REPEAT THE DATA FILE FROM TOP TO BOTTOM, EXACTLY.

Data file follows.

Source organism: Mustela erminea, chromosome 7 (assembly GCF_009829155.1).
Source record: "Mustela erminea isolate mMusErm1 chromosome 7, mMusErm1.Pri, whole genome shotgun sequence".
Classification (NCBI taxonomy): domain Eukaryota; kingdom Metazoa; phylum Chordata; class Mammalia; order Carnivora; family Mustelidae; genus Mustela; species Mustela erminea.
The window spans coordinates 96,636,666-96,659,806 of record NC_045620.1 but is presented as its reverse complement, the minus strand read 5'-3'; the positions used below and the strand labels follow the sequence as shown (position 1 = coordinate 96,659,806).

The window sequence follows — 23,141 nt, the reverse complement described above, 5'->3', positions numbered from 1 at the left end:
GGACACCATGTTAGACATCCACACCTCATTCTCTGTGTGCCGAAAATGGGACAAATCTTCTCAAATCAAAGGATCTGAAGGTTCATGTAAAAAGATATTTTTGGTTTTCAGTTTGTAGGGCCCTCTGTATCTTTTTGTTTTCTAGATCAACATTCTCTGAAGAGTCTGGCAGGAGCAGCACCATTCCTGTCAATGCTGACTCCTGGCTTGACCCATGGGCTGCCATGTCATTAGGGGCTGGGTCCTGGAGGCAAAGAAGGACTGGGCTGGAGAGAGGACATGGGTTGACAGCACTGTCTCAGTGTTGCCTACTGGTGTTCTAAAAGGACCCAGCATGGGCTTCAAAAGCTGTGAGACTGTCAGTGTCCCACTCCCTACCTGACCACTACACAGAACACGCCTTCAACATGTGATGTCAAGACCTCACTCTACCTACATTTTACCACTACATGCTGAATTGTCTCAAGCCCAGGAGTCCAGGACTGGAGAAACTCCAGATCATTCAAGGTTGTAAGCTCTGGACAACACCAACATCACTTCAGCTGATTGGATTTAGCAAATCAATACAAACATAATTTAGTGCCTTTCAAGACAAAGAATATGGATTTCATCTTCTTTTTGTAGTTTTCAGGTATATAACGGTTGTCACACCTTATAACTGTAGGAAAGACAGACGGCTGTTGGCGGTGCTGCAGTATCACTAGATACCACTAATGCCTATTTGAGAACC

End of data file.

Source organism: Mustela erminea, chromosome 7 (assembly GCF_009829155.1).
Source record: "Mustela erminea isolate mMusErm1 chromosome 7, mMusErm1.Pri, whole genome shotgun sequence".
Classification (NCBI taxonomy): domain Eukaryota; kingdom Metazoa; phylum Chordata; class Mammalia; order Carnivora; family Mustelidae; genus Mustela; species Mustela erminea.
The window spans coordinates 96,636,666-96,659,806 of record NC_045620.1 but is presented as its reverse complement, the minus strand read 5'-3'; the positions used below and the strand labels follow the sequence as shown (position 1 = coordinate 96,659,806).

The window sequence follows — 23,141 nt, the reverse complement described above, 5'->3', positions numbered from 1 at the left end:
GGACACCATGTTAGACATCCACACCTCATTCTCTGTGTGCCGAAAATGGGACAAATCTTCTCAAATCAAAGGATCTGAAGGTTCATGTAAAAAGATATTTTTGGTTTTCAGTTTGTAGGGCCCTCTGTATCTTTTTGTTTTCTAGATCAACATTCTCTGAAGAGTCTGGCAGGAGCAGCACCATTCCTGTCAATGCTGACTCCTGGCTTGACCCATGGGCTGCCATGTCATTAGGGGCTGGGTCCTGGAGGCAAAGAAGGACTGGGCTGGAGAGAGGACATGGGTTGACAGCACTGTCTCAGTGTTGCCTACTGGTGTTCTAAAAGGACCCAGCATGGGCTTCAAAAGCTGTGAGACTGTCAGTGTCCCACTCCCTACCTGACCACTACACAGAACACGCCTTCAACATGTGATGTCAAGACCTCACTCTACCTACATTTTACCACTACATGCTGAATTGTCTCAAGCCCAGGAGTCCAGGACTGGAGAAACTCCAGATCATTCAAGGTTGTAAGCTCTGGACAACACCAACATCACTTCAGCTGATTGGATTTAGCAAATCAATACAAACATAATTTAGTGCCTTTCAAGACAAAGAATATGGATTTCATCTTCTTTTTGTAGTTTTCAGGTATATAACGGTTGTCACACCTTATAACTGTAGGAAAGACAGACGGCTGTTGGCGGTGCTGCAGTATCACTAGATACCACTAATGCCTATTTGAGAACC